I have another bike-related feel good story to share with y’all, so settle on in and get comfy!
I don’t remember if I mentioned this in the past, but Steve and I began our bike journey immediately after Hurricane Katrina smashed into the United States (and we rode through Hurricane Rita, but that is a story for another day!) We even changed our bike route a few days before departure because our original course had taken us smack through New Orleans which obviously, after the devastation of Katrina, could not happen.
Needless to say, the destruction of Katrina was everywhere while we rode through the South. However, one of the larger problems we encountered because of Katrina was the lack of available accommodations. Evacuees had flooded north, away from the storm, and found shelter in various hotels and motels, spread across Louisiana, Mississippi, Alabama, etc.
We rode into Monroe, Louisiana, late in the afternoon and on our way in, we passed the Richwood Correctional Facility. Actually, we continued to pass those super positive signs that tell you that a prison is in the area and that you probably should not stop for passengers on the side of the road.
In light of this, we made the impromptu decision to get a hotel for the night. After all, camping out in the woods somewhere outside of a correctional facility did not seem like the smartest idea!
However, once we started calling around Monroe, we realized that every single room in town was filled with evacuees from Katrina. Every single room. Helpful hotel owners kept telling us of vacant hotels that were 15 or 20 miles down the road, but when you are on a bike and the sun has set, 20 miles down the road becomes a serious problem!
We continued to call around and realized that we could not stay in a hotel for the night; there were none left. However, we were still very nervous about camping somewhere random because of the correctional facility, and quite honestly, Monroe is so busy and commercial that I am not sure we could have found a secluded place to sleep anyway. In short, we were stuck, and I was starting to panic.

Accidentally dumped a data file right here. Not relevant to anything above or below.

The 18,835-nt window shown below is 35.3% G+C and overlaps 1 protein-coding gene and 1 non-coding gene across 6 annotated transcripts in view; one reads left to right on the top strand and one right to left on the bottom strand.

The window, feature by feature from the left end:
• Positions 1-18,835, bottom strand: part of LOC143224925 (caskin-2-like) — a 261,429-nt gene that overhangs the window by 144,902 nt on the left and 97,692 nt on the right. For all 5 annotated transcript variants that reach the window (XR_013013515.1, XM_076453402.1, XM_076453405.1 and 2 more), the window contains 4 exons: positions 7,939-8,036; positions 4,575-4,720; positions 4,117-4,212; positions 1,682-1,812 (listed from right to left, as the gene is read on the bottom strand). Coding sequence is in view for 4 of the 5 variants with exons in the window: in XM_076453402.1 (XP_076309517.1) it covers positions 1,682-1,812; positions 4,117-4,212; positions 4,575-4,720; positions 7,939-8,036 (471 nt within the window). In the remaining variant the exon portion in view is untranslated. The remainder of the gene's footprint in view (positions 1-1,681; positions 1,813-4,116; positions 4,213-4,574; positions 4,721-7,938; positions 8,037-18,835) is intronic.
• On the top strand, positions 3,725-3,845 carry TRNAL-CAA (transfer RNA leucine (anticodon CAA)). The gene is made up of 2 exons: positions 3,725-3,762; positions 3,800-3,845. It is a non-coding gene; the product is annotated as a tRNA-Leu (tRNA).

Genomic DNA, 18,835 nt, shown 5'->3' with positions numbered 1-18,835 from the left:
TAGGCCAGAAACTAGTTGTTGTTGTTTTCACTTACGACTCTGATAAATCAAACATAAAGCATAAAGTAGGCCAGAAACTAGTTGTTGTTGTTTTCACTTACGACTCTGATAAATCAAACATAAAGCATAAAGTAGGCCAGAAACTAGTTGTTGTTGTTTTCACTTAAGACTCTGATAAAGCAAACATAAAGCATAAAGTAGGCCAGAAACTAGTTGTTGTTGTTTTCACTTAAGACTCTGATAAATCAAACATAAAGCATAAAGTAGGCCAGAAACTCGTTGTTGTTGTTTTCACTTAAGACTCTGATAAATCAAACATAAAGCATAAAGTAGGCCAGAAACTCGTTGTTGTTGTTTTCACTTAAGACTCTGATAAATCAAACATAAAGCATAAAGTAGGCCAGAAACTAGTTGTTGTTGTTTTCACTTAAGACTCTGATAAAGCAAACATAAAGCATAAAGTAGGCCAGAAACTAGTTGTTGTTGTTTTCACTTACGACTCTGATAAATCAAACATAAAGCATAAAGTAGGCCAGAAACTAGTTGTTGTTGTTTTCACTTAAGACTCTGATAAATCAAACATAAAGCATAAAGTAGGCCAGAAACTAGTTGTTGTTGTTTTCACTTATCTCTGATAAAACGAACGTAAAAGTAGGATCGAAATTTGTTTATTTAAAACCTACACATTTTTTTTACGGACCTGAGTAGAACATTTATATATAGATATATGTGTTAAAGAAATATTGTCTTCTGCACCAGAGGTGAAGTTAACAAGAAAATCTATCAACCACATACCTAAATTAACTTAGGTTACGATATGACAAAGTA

|Cotton — a sure sign you’re in the south!|
Once again, I was verging on tears and feeling hopeless. Where were we going to sleep? Literally, we had no options.
Finally, after watching my eyes well up with tears and my face crumple, Steve came up with a plan. It was something neither of us were comfortable doing, but we did not feel like we had a choice. We turned our bikes around and rode back towards a beautiful neighborhood we had seen while riding into town.
We were going to knock on someone’s door and ask to camp out in their front yard!
We noticed a lovely home that had an open field in the lot across the street, and we figured that was as good as it was going to get. We mustered all of our courage — because let’s face it, this was a HUGE request to ask of complete strangers! — and knocked on their door.
An older couple answered, and of course, they were very bewildered and confused. I mean, it’s not every day a couple of spandex-clad cyclists show up and ask to sleep in your front yard! Luckily, they agreed and we at least had a place to stay for the night.
We sent up our tent in the field and I had just crawled in to try to catch a few hours of sleep when I realized my legs were burning: we were sleeping on a massive hill of red ants! It had been so dark out that we had not noticed and they were all over the inside of our tent, inside our sleeping bags, and crawling up and down our legs. Even worse? They were fire ants, those vicious little bastards that bite that crap out of your legs and make it feel like you just set your skin on fire. I launched myself out of the tent and started hopping around the field, whooping and hollering. It hurt!!!
Steve and I ran over to the couple’s house and turned on their garden hose, trying to wash the ants off our bodies and cool down the stinging. Of course, this caught their attention from inside and they came out to see what the hell was going on in their front yard.
It must be my face or a mother’s natural instinct to take care of children, but seeing my face covered in tears and my legs covered in welts triggered something in the old woman. She later told me that I reminded her of her daughter who was away at college. Regardless of the reason, they took pity on Steve and I and set up an air mattress in their outdoor screened in room. With the warm Louisiana temps, this was the perfect arrangement for the night.
Even more sweet? She gathered up our filthy bike clothes and washed them for us, complete with fabric softener. It was amazing! While she was doing this, her husband went into the kitchen and came out with chocolate chip cookies and milk. We munched on cookies and milk while Steve watched the news in the living room with the husband and I chatted in the kitchen with the woman.
Once again, the kindness of strangers had prevailed. I often wonder what I would do if two complete randoms knocked on my door and asked to sleep in my front yard. What would you do?